When Benedict’s remains were dug up, no mention was made of Scholastica’s bones and some speculate they remained in St. Peter’s. The earliest evidence for the feast of St. Scholastica on February 10 appeared in the eighth century. By 1004, the celebration of her feast was well established among the monks in Le Mans (Goffart 1967, 129). To add to the mystery, after Monte Cassino was bombed during World War II, bones found in its crypt were claimed to be those of St. Scholastica and St. Benedict. Today, the monasteries in both France and Italy claim the relics of the saints (Kessler 1996, 25-26).

A Scholarly Debate: History or Spiritual Instruction?

Since so little is known of St. Scholastica, in recent years some scholars have asked, “Was she even a historical person?” This has not been definitely answered one way or the other. The only information concerning her is found in Gregory’s Life of St. Benedict: Dialogues II, Chapters 33-34. Inasmuch as the second Dialogues focuses upon Benedict exclusively, as opposed to many saints in the other three writings, it suggests that Benedict was an important figure worthy of a whole book. This could imply that Scholastica was also important. It is worth noting that, after Vatican II, many saints who were based purely upon myth were removed from the martyrology. St. Scholastica still remains, so she is likely more than legend.

Although scholars conclude that St. Benedict was a historical person, scholarly debate by academics centers on the historical nature of Gregory’s Dialogues. Some suggest that Gregory, as a great teacher and pastor, wrote the Dialogues as morality tales or homilies for the spiritual enlightenment of his flock.2 In the second volume, additional tales could have been added to the stories of Benedict’s monks to make a teaching point for a spiritual truth (de Vogüé 1993, viii-ix).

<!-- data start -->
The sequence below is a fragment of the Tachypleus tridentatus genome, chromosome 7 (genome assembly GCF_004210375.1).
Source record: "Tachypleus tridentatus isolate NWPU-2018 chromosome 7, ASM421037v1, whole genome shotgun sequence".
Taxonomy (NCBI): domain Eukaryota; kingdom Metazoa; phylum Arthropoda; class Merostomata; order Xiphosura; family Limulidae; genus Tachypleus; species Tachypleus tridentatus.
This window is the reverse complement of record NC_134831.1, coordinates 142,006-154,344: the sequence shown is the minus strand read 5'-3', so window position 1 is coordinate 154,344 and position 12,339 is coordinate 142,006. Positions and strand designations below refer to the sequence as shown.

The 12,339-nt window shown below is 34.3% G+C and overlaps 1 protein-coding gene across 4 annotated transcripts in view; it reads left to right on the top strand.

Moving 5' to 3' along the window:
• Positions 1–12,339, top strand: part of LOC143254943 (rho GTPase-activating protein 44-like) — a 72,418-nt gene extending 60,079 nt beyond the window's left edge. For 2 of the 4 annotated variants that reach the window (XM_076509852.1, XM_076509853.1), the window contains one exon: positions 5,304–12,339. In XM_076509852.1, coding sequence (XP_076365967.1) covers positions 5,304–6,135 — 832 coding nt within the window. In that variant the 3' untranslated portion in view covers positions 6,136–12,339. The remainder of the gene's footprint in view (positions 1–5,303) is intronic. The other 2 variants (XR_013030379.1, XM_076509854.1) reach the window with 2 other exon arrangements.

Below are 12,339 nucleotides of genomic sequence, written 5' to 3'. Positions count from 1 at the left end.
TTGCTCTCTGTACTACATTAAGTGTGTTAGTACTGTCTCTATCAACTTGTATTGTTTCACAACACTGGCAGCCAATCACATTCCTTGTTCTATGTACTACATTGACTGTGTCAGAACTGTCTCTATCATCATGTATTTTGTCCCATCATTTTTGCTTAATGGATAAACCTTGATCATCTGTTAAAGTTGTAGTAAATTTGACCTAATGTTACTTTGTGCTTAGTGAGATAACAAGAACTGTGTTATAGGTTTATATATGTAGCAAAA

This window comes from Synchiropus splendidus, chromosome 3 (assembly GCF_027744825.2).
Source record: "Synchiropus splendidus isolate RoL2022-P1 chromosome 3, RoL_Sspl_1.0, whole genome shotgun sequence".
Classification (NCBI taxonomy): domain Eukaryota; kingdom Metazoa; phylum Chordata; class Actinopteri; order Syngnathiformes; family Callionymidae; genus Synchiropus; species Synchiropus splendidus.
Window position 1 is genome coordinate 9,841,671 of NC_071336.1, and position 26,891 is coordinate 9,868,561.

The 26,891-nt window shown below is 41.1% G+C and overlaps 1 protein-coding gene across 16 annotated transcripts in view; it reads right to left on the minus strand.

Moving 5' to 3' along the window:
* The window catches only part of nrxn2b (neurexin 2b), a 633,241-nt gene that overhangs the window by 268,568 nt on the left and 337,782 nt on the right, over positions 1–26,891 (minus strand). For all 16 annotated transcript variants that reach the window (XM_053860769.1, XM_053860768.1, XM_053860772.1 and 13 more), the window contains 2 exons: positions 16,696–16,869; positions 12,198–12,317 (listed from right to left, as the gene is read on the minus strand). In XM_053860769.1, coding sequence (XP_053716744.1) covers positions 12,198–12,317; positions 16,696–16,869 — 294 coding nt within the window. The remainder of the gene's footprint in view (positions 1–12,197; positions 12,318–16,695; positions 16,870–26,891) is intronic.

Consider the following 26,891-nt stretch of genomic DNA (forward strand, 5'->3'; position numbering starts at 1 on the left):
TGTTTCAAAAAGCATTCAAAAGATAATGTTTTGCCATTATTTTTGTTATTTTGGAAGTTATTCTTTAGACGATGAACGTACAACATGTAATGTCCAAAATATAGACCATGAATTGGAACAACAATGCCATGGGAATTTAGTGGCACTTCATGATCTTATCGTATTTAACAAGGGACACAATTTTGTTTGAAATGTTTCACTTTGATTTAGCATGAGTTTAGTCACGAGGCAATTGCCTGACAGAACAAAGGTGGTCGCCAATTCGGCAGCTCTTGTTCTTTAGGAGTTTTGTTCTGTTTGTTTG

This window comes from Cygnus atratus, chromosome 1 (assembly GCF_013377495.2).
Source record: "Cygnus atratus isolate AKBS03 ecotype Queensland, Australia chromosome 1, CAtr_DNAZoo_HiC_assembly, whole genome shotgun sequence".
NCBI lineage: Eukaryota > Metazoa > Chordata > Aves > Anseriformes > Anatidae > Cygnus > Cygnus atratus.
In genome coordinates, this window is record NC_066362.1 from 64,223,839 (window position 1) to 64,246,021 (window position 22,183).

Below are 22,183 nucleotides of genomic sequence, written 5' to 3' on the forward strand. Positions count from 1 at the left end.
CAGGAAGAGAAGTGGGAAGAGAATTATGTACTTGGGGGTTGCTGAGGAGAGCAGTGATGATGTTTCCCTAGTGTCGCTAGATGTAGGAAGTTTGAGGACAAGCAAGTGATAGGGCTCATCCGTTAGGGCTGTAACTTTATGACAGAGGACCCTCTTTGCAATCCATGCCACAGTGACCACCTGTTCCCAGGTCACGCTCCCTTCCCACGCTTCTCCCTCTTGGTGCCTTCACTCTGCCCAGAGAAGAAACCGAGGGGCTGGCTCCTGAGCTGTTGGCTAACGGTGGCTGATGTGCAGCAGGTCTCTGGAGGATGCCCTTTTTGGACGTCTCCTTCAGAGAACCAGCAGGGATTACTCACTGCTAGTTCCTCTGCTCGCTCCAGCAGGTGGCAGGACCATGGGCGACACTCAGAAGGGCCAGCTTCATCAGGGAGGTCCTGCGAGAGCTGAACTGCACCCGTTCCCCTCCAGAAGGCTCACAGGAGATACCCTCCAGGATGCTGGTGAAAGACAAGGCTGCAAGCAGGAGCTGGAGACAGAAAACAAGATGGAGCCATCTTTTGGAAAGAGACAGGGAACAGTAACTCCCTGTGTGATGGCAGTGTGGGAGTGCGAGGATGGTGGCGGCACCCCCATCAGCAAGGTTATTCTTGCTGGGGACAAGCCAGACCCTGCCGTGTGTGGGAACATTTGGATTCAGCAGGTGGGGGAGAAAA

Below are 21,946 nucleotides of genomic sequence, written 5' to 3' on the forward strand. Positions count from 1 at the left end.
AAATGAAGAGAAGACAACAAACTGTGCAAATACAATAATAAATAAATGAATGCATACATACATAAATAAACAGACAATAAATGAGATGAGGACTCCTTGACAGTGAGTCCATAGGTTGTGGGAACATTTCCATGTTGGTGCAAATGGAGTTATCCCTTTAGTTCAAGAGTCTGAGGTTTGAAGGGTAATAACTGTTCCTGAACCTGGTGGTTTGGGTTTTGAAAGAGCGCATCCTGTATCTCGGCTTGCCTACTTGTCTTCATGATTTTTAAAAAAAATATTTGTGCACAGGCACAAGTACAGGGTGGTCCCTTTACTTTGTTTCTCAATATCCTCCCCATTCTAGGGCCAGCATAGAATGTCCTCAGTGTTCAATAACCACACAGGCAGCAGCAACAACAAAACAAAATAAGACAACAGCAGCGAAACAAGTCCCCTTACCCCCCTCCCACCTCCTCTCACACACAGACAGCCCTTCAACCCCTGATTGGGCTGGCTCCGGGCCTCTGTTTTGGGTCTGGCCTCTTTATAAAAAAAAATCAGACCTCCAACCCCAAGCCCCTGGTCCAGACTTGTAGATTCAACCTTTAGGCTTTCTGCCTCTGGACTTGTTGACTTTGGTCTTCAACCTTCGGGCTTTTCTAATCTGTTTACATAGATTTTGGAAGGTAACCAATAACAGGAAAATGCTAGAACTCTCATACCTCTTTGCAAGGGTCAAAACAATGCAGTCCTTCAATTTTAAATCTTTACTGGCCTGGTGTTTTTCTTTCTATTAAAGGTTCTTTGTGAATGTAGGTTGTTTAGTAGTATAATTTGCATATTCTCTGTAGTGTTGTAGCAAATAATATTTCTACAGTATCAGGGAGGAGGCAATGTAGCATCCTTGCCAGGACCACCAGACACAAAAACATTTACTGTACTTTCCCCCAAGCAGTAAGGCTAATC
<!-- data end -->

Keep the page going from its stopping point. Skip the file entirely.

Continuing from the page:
Literary researchers suggest that lives of saints written at the dawn of the early Middle Ages were based upon a set pattern of other saints’ or heroes’ lives. These writings did not follow the rules expected of modern historical research methods, which did not evolve until the early 19th century. There was a certain “formula” or “authority,” or exemplum, that the author was expected to follow and use (Cusack 1974, 145-146; 1976, 145-148). This would be similar to “formula plots” for a modern-day romance or mystery novel.

For instance, in the writings of male saints’ lives, many had sisters. Of course, many monks did have sisters, so it is not always known if the sister mentioned in a saint’s life was actual or was introduced for a purpose. Scholars suggest that a sister was often considered a mechanism to bring a feminine component of sisterly love into the story. The sister was generally only briefly mentioned. Introducing a sister added interest and showed that spiritual love and the connection to God transcends male and femaleness. In some cases, a sister contributed a symbolic attribute or human characteristic to the story. The sister was generally the weaker of the pair and “lets her emotions run away with her” (Cusack 1974, 148). The sister was in need of protection from the stronger brother. However, it is interesting that St. Scholastica goes against this convention and is the stronger of the two.